The Science of Kindness- Unwrapped!

World Kindness Day is this Saturday, November 13th. This day reminds us of the importance of always being kind- to ourselves and to others. It may only occur once a year, but acts of kindness (big or small) should extend to every day of the year. At afloat, we love to celebrate the importance of kindness every day!

“When you are kind to others, it not only changes you, it changes the world.” -Harold Kushner

Did you know– there are proven benefits of being kind? Being kind can make you a happier, and even healthier person! Let’s unwrap the science behind kindness.

Kindness increases…


The Love Hormone

Witnessing acts of kindness produces Oxytocin, also known as “the love hormone.” Oxytocin increases self-esteem and optimism, while also lowering blood pressure and improving heart health. (Natalie Angier, The New York Times)


In a study conducted at UC Berkeley, about half of the participants reported feeling stronger and more energetic after helping others. Many of the participants also reported feeling calmer and less depressed, with increased feelings of self-worth.



A 2010 Harvard Business School Survey of Happiness that included 136 countries, found that people who were altruistic and generous financially, such as with charitable donations, were happiest overall.


“People who volunteer tend to experience fewer aches and pains. Giving help to others protects overall health twice as much as aspirin protects against heart disease. People 55 and older who volunteer for two or more organizations have an impressive 44% lower likelihood of dying early, and that’s after sifting out every other contributing factor, including physical health, exercise, gender, habits like smoking, marital status and many more. This is a stronger effect than exercising four times a week or going to church,” (Christine Carter).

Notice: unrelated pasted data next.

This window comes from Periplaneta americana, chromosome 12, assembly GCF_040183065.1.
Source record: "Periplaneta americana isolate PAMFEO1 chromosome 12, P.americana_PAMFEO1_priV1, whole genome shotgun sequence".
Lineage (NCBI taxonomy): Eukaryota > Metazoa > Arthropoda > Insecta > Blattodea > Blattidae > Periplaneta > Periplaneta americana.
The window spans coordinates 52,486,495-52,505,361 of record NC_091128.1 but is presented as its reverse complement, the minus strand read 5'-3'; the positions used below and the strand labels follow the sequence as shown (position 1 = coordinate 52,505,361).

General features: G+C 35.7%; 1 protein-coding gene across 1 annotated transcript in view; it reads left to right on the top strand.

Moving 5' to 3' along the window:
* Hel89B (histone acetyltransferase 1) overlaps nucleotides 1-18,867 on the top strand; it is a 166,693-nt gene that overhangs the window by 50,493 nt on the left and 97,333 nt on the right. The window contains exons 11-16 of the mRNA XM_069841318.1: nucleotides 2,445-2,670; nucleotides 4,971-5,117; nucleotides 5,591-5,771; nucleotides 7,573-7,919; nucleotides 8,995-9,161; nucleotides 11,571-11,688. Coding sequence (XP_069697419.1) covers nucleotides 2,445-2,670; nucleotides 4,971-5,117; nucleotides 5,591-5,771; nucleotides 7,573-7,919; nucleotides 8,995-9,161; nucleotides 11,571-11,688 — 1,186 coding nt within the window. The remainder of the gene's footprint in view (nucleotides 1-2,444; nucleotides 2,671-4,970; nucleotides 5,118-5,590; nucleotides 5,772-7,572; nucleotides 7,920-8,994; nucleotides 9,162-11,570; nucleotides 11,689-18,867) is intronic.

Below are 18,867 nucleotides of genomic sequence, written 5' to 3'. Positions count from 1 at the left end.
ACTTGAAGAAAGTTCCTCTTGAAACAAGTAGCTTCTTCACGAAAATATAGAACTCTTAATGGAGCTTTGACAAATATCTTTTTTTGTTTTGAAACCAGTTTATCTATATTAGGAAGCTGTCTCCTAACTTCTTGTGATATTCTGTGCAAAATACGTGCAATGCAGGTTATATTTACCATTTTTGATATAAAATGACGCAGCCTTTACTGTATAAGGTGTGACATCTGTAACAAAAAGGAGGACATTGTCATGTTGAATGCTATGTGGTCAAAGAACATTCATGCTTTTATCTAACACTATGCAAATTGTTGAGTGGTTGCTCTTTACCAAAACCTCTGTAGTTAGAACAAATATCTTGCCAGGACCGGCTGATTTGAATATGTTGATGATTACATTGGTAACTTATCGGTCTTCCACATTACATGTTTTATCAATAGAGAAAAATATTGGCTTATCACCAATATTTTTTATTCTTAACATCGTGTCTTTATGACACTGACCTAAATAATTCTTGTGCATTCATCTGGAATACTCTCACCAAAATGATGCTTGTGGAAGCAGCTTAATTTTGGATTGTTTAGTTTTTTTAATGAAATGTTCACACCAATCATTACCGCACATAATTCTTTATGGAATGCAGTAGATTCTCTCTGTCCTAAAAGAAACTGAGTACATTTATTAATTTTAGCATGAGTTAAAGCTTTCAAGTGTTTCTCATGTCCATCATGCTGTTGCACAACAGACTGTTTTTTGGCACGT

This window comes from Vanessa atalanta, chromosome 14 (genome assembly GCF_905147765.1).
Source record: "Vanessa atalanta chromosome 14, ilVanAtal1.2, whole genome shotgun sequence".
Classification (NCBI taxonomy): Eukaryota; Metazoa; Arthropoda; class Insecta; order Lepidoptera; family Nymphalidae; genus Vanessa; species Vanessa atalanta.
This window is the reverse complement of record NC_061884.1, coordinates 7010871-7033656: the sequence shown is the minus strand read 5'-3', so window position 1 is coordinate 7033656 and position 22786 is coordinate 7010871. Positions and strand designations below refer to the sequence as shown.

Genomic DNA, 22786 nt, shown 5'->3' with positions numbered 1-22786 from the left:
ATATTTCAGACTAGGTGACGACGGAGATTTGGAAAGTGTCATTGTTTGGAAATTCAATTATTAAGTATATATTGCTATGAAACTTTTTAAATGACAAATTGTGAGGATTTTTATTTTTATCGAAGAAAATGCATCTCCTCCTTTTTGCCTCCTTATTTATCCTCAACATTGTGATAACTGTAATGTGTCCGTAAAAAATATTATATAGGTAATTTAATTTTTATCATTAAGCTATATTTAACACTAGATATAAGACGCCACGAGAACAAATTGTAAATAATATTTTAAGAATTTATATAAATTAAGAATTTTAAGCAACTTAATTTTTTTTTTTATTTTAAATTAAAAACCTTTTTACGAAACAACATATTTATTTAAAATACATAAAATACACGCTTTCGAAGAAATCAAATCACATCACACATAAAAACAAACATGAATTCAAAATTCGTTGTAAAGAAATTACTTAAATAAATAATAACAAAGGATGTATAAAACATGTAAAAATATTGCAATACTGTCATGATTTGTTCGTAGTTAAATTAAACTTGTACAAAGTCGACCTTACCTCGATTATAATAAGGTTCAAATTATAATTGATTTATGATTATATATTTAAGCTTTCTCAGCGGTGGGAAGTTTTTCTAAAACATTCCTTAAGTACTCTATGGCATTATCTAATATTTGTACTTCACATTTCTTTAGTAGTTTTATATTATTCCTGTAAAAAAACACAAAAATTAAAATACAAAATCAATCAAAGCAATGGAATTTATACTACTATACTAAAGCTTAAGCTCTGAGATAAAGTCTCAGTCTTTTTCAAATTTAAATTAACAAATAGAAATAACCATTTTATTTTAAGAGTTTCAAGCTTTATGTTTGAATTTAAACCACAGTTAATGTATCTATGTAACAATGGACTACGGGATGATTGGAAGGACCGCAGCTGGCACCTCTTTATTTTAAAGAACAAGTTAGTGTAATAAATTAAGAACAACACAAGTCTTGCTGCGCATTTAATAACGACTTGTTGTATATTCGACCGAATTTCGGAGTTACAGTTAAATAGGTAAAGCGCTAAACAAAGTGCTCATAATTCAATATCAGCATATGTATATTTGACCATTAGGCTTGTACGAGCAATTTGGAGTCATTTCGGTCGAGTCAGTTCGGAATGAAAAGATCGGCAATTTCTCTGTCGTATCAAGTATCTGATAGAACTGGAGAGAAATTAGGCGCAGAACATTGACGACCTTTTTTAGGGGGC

As found in research from Emory University, you get “helpers high” when you are kind to another person. This is because your brain’s pleasure and reward centers light up as if you were the recipient of the good deed instead of the giver.



Kindness supports immunity and feelings of peace and happiness! Being kind stimulates the production of serotonin, which is a chemical that calms you, heals your wounds, and makes you feel happy, (Talya Steinberg, Psy.D for Psychology Today).

Celebrate your crew with random acts of kindness through gifting! Sign up for afloat’s waitlist here.

*All statistics and facts taken from The Random Act of Kindness Foundation

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